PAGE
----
More than 18,000 hectares of woodland – an area roughly one and a half the size of Manchester – will be established across the UK by the National Trust in the next decade, as the organisation seeks to achieve ‘net zero’ carbon emissions 20 years before the country at large.

The Trust will work with sustainability advisors Carbon Intelligence to drastically reduce its climatic impacts through restructuring its value chain and improving carbon sequestration on the vast swathes of land it owns. The institution will not rely on the purchase of carbon offsets in other countries to achieve its aim, unlike many large corporations making similar pledges.

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(L-R) Lead ranger Carole Burnett, director general Hilary McGrady and area ranger Victoria Stanfield talking about veteran trees at Leigh Woods near Bristol © National Trust Images

 

“The National Trust protects and cares for places so people and nature can thrive. But these places are under threat from climate change and responding to this threat is a top priority for the Trust,” Lizzy Carlyle, head of environmental practices at the National Trust, said.

“Our carbon target, which underlies our climate change programme, is ambitious, taking into account emissions across the entire value chain. Our programme includes setting and achieving 1.5°C aligned science-based targets, and plans to unlock investment, drive innovation and implement best practice across our operations.

“With our 9,000 staff, 65,000 volunteers, close to six million members and 27 million visitors last year, we are the biggest conservation charity in Europe. We want all of our supporters to get involved in conserving those things that are under threat from climate change – nature, beauty and heritage, everyone can make a difference. We want to use our experience in moving to net zero to inspire others to follow suit.”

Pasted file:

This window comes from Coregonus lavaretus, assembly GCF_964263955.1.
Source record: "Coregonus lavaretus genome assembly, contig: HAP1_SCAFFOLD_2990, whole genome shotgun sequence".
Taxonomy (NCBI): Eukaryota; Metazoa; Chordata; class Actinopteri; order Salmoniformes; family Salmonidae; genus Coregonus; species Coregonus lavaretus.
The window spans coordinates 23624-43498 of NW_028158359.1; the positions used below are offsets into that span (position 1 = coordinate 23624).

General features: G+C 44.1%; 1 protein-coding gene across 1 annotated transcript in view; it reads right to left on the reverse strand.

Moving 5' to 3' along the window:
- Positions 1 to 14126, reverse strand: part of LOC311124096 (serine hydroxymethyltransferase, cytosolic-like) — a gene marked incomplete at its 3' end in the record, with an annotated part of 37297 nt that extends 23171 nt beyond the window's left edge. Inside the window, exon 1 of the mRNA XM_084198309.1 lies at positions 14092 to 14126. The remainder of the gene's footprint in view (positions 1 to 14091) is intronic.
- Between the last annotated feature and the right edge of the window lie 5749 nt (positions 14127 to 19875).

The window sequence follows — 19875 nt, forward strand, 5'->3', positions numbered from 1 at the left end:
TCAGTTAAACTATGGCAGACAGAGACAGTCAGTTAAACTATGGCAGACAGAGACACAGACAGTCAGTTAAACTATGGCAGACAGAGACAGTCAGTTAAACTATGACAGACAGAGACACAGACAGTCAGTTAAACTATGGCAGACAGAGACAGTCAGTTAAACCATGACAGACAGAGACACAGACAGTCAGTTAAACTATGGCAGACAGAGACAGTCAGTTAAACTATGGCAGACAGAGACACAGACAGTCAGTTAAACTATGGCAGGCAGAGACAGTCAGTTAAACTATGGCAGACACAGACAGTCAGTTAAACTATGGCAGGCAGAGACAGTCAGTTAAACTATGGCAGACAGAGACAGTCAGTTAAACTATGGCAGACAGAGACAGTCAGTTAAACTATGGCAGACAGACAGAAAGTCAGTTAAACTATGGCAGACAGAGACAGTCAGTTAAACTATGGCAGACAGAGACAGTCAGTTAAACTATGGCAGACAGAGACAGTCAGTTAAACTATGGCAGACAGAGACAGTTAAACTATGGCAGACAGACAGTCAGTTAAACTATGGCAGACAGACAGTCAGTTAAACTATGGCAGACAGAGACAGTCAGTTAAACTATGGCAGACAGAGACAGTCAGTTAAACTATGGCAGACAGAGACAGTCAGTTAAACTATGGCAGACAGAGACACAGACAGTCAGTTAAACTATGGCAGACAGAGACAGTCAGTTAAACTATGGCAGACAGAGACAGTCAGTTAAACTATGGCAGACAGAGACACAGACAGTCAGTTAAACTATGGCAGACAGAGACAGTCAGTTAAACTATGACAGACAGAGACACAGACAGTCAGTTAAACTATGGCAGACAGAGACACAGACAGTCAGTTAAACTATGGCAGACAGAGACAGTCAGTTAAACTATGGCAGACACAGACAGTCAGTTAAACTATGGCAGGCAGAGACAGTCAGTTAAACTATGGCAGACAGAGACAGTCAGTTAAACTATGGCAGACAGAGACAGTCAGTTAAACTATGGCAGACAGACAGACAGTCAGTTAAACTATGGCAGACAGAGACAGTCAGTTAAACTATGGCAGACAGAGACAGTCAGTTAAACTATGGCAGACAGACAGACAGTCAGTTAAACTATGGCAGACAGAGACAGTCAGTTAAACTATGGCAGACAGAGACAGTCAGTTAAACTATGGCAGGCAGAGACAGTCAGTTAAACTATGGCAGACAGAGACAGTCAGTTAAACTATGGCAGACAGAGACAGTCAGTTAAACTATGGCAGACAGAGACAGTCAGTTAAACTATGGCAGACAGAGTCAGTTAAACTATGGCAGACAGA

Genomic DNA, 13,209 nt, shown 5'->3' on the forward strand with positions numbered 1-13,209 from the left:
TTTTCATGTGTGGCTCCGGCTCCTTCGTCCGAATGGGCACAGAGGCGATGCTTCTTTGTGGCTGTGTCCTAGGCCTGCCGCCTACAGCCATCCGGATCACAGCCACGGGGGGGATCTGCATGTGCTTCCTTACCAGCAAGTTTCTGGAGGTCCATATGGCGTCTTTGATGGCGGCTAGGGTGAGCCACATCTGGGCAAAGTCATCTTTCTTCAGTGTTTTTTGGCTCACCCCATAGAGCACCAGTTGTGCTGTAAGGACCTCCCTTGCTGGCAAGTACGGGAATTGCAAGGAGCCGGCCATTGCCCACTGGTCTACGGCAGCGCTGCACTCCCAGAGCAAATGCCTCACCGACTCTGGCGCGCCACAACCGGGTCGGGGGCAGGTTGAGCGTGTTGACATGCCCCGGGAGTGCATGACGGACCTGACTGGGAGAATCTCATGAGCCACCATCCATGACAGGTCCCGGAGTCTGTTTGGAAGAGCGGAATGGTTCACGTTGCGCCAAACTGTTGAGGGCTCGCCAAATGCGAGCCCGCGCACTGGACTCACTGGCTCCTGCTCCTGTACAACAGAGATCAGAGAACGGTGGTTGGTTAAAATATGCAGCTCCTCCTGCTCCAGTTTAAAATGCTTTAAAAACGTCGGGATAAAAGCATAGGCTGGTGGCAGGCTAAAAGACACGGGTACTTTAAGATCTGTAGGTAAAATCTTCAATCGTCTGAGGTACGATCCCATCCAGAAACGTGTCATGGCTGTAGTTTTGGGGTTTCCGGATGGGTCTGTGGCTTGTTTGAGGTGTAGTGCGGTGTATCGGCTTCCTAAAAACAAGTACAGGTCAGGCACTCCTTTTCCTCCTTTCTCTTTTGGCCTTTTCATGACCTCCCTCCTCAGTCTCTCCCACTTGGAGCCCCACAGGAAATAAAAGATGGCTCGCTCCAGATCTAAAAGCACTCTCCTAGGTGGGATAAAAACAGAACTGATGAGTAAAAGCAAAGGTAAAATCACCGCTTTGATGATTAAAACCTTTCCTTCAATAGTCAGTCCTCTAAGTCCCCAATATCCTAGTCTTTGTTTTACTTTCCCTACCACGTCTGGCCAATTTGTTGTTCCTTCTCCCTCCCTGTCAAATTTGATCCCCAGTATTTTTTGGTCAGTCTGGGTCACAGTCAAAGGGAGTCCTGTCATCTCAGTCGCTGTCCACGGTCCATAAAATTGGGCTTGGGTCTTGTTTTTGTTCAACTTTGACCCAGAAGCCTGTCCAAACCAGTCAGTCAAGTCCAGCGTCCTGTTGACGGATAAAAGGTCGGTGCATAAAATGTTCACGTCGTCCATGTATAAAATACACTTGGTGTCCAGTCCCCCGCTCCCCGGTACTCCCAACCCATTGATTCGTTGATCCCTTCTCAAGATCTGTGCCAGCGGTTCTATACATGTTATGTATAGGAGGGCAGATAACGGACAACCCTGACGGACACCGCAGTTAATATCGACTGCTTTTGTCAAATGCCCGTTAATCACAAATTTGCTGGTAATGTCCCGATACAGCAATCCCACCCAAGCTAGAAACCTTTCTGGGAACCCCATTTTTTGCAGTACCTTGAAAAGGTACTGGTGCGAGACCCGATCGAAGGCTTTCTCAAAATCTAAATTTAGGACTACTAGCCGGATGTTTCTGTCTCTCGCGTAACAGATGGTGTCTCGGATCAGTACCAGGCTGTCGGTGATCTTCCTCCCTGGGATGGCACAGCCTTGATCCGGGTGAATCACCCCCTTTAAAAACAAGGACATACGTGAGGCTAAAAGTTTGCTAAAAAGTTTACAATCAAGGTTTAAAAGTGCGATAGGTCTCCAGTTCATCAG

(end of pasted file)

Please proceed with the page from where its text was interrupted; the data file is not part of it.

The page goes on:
The tree planting initiative alone can, according to Carbon Intelligence, offset the equivalent of 37,000 UK households’ annual emissions.


Fighting back

The National Trust has first hand experience of the detrimental impact of climate change on the natural landscapes it oversees. The organisation is in no mood to accept this as an inevitability.

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Will Jenkins, associate director of Carbon Intelligence, stated: “The ambition and credibility behind National Trust’s net zero target puts it in a position of leadership. The charity has chosen to take responsibility to reduce and mitigate all carbon emissions that occur right across its value chain, from its supplier’s operations, the companies it invests in and the properties it leases to its tenants. It has the rare opportunity to balance any remaining emissions by removing carbon from the atmosphere using the land it owns and manages.”

The Trust’s progress in terms of emissions and removals will be calculated on an annual basis according to the Green House Gas Protocol International standards. Its 1.5°C aligned science-based target will also be submitted for independent validation by the Science Based Targets initiative.

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